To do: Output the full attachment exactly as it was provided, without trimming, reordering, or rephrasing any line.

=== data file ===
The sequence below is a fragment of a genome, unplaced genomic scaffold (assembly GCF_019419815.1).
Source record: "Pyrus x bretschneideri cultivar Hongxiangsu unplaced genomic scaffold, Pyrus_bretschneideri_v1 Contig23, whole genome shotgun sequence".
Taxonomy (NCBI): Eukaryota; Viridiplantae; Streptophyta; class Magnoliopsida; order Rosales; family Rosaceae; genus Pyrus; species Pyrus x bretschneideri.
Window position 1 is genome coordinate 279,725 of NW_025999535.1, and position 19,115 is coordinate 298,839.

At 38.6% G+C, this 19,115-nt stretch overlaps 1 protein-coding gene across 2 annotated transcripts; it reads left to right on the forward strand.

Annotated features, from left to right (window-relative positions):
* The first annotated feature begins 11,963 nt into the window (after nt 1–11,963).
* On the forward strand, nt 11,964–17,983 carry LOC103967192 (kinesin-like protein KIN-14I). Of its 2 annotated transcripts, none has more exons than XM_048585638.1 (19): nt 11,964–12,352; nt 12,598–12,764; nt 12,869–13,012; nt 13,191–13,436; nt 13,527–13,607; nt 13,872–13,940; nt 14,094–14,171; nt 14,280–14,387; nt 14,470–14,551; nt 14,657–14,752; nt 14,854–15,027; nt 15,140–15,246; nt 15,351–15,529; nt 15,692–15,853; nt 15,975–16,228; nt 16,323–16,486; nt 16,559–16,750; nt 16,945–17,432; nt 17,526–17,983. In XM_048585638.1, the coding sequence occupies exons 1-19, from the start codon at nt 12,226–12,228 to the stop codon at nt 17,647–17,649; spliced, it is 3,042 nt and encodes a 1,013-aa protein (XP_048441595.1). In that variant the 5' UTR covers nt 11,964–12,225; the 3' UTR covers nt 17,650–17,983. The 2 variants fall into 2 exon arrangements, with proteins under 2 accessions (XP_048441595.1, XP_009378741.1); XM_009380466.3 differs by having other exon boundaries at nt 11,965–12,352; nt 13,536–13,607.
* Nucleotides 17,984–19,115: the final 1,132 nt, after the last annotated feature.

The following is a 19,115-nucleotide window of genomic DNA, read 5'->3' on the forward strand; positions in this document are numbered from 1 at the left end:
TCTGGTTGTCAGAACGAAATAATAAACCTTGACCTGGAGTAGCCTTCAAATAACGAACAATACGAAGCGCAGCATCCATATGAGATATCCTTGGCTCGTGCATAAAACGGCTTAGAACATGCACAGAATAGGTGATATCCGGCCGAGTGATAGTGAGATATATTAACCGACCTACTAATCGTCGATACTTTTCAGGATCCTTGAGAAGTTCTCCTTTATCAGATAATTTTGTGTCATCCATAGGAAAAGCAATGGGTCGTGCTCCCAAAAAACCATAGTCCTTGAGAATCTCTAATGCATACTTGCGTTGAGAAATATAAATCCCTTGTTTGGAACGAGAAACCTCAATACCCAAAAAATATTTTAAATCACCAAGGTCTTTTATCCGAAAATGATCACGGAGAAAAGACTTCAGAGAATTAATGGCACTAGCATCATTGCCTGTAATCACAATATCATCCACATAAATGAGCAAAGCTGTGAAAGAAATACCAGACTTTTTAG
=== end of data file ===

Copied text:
The sequence below is a fragment of a genome, unplaced genomic scaffold (assembly GCF_019419815.1).
Source record: "Pyrus x bretschneideri cultivar Hongxiangsu unplaced genomic scaffold, Pyrus_bretschneideri_v1 Contig23, whole genome shotgun sequence".
Taxonomy (NCBI): Eukaryota; Viridiplantae; Streptophyta; class Magnoliopsida; order Rosales; family Rosaceae; genus Pyrus; species Pyrus x bretschneideri.
Window position 1 is genome coordinate 279,725 of NW_025999535.1, and position 19,115 is coordinate 298,839.

At 38.6% G+C, this 19,115-nt stretch overlaps 1 protein-coding gene across 2 annotated transcripts; it reads left to right on the forward strand.

Annotated features, from left to right (window-relative positions):
* The first annotated feature begins 11,963 nt into the window (after nt 1–11,963).
* On the forward strand, nt 11,964–17,983 carry LOC103967192 (kinesin-like protein KIN-14I). Of its 2 annotated transcripts, none has more exons than XM_048585638.1 (19): nt 11,964–12,352; nt 12,598–12,764; nt 12,869–13,012; nt 13,191–13,436; nt 13,527–13,607; nt 13,872–13,940; nt 14,094–14,171; nt 14,280–14,387; nt 14,470–14,551; nt 14,657–14,752; nt 14,854–15,027; nt 15,140–15,246; nt 15,351–15,529; nt 15,692–15,853; nt 15,975–16,228; nt 16,323–16,486; nt 16,559–16,750; nt 16,945–17,432; nt 17,526–17,983. In XM_048585638.1, the coding sequence occupies exons 1-19, from the start codon at nt 12,226–12,228 to the stop codon at nt 17,647–17,649; spliced, it is 3,042 nt and encodes a 1,013-aa protein (XP_048441595.1). In that variant the 5' UTR covers nt 11,964–12,225; the 3' UTR covers nt 17,650–17,983. The 2 variants fall into 2 exon arrangements, with proteins under 2 accessions (XP_048441595.1, XP_009378741.1); XM_009380466.3 differs by having other exon boundaries at nt 11,965–12,352; nt 13,536–13,607.
* Nucleotides 17,984–19,115: the final 1,132 nt, after the last annotated feature.

The following is a 19,115-nucleotide window of genomic DNA, read 5'->3' on the forward strand; positions in this document are numbered from 1 at the left end:
TCTGGTTGTCAGAACGAAATAATAAACCTTGACCTGGAGTAGCCTTCAAATAACGAACAATACGAAGCGCAGCATCCATATGAGATATCCTTGGCTCGTGCATAAAACGGCTTAGAACATGCACAGAATAGGTGATATCCGGCCGAGTGATAGTGAGATATATTAACCGACCTACTAATCGTCGATACTTTTCAGGATCCTTGAGAAGTTCTCCTTTATCAGATAATTTTGTGTCATCCATAGGAAAAGCAATGGGTCGTGCTCCCAAAAAACCATAGTCCTTGAGAATCTCTAATGCATACTTGCGTTGAGAAATATAAATCCCTTGTTTGGAACGAGAAACCTCAATACCCAAAAAATATTTTAAATCACCAAGGTCTTTTATCCGAAAATGATCACGGAGAAAAGACTTCAGAGAATTAATGGCACTAGCATCATTGCCTGTAATCACAATATCATCCACATAAATGAGCAAAGCTGTGAAAGAAATACCAGACTTTTTAG